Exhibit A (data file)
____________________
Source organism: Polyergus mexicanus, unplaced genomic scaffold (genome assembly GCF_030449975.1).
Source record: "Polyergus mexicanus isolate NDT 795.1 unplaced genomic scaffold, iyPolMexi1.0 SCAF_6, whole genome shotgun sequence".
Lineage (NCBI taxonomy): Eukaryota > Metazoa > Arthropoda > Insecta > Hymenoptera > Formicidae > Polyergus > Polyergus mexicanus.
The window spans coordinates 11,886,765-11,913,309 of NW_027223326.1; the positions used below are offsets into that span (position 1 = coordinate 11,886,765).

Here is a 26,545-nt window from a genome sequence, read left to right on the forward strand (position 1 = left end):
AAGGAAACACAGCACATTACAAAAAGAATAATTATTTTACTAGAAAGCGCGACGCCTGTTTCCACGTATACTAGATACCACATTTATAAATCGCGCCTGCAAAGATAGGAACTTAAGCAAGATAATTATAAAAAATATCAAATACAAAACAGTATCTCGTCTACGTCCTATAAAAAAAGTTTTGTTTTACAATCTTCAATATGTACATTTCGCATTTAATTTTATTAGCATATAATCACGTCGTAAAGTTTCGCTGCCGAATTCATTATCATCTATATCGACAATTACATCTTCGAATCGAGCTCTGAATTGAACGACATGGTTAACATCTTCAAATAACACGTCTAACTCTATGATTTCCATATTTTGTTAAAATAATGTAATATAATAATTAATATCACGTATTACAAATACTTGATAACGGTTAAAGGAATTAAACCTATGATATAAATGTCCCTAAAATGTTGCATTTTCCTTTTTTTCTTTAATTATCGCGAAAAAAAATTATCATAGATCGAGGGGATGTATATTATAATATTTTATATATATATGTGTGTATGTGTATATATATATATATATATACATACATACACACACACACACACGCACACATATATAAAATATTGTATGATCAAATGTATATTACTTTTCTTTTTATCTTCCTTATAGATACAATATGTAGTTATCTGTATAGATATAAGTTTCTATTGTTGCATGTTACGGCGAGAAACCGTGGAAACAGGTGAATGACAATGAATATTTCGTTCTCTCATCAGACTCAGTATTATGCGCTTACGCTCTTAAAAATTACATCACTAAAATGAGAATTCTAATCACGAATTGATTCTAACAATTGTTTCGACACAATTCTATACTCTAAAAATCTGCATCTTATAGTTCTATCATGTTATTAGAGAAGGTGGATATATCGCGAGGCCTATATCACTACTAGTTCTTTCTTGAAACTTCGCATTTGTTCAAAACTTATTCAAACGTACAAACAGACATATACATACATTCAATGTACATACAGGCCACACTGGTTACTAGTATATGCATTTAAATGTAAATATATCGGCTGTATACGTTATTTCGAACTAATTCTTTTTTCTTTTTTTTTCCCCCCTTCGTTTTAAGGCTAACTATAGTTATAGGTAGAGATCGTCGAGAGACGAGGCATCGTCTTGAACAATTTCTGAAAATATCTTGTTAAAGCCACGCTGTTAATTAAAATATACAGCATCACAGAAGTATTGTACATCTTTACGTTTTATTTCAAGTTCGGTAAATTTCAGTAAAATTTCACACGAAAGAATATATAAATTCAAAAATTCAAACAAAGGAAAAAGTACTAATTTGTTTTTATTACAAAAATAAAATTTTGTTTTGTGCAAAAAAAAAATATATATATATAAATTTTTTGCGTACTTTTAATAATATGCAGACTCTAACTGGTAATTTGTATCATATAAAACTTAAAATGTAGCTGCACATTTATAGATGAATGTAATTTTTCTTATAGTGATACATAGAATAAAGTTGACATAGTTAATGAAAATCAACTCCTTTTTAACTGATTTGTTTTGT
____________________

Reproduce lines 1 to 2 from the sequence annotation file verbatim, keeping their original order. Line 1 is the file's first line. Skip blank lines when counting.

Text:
Source organism: Polyergus mexicanus, unplaced genomic scaffold (genome assembly GCF_030449975.1).
Source record: "Polyergus mexicanus isolate NDT 795.1 unplaced genomic scaffold, iyPolMexi1.0 SCAF_6, whole genome shotgun sequence".